A while back, we heard rumblings that an epic battle might be brewing between Bevy and Devil's Playground, whose own Star Wars–themed show garnered a meteor shower of attention this year. A long time ago (six years ago), in a galaxy not so far away (Bordello), Starr first did her own sci-fi-themed burlesque show (formerly called SuperNova A Go-Go), so the planets — and creative ideas — may have collided. Who knows? We've been following L.A.'s burlesque revival scene for more than 15 years now, and at this point it's all been done and (un)done. We'll say this: To all females feisty enough to moon your crescents, flash Uranus and shake your milky ways, may the Force be with you!
Men may be from Mars and women may be from Venus, but on planet Tranzkontinental, the divide isn't so clear. The hot glam band threw down onstage Saturday at Bootie L.A., the popular mash-up club, just before midnight. Mash-ups continue to be a misunderstood music form, and admittedly the genre can be frustrating sometimes. The currently hot Robyn-into-AC/DC mix, which DJ Paul V spun Saturday, is a good example: "You Shook Me All Night Long" always gets us on the floor and "On My Own" is a strong track, but we lose our groove when the two tunes switch back and forth on the mashed version. Others think it's the best of both worlds. Mash-ups and the producers who craft them have proven to be more than novelty regardless, and Bootie's success (the club, which started in San Francisco, has offshoots all around the world) clearly has solidified its staying power.
More and more, live bands are trying their hand at live mash-thrashing disparate artists as well, but none does it as glitzed out as Tranz, which showcases some of our favorite L.A. queens and trans terrors — Momma, Kelly Mantle, Rhea Litre, Detox and Willam (loved her as "Cherry Peck" on FX's Nip/Tuck) — onstage, melding everyone from Metallica and Lady Gaga to the Sex Pistols and Madonna. Catch more live mashing when another amped act, Cool Table, plays Bootie on Oct. 16.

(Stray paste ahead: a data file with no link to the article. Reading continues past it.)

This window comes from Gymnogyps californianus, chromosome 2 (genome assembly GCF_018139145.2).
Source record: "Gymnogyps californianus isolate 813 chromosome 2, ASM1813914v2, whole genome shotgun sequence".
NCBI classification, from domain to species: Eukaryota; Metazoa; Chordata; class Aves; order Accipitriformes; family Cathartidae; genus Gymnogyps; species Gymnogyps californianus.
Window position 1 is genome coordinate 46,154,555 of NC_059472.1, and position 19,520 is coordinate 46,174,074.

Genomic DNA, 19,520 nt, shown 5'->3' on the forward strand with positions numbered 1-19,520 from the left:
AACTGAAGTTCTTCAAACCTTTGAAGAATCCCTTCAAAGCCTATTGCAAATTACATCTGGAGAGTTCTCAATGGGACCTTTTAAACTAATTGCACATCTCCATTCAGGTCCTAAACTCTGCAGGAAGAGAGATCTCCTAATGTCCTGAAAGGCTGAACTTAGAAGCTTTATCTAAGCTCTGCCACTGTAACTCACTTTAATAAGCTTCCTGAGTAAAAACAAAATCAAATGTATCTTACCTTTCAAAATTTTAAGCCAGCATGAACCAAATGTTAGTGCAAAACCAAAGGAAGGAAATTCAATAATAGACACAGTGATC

DRESS YOU UP
The fantastical full-scale production of Macy's Passport event, titled Glamorama, put us in the mood for the eye-popping weekend that followed. Held at the Orpheum Theatre downtown on Thursday, the multifaceted fashion show featured live music mini-sets from Eric Hutchinson (an endearing white-boy soul-folkster) and Macy Gray (coincidence she played a Macy's event?). Gray put out an underappreciated release this past summer, The Sellout, and she performed its hottest track, "Kissed It" (a collab with Velvet Revolver), during the show. She was fielding smooches left and right on the red carpet, as was La Toya Jackson, and we got a front-row view to it all thanks to our pal Heidi Richman and Wente Vineyards, who gathered a hot posse of bloggers and tastemakers to hang with the brand ambassadors at the bash. For once, we walked the carpet as opposed to working it. And speaking of working it, Glamorama fashion included Marc by Marc Jacobs, Just Cavalli and Tommy Hilfiger, but Material Girl, the '80s-inspired juniors line by Madonna and daughter Lourdes, got the biggest reaction. Talk about mash-ups: This one mixes the ugliest '80s trends in a cheap-looking, pubescent, mismatched way. Hopefully, we won't have to gaze at these un–"Lucky Star" looks for eons.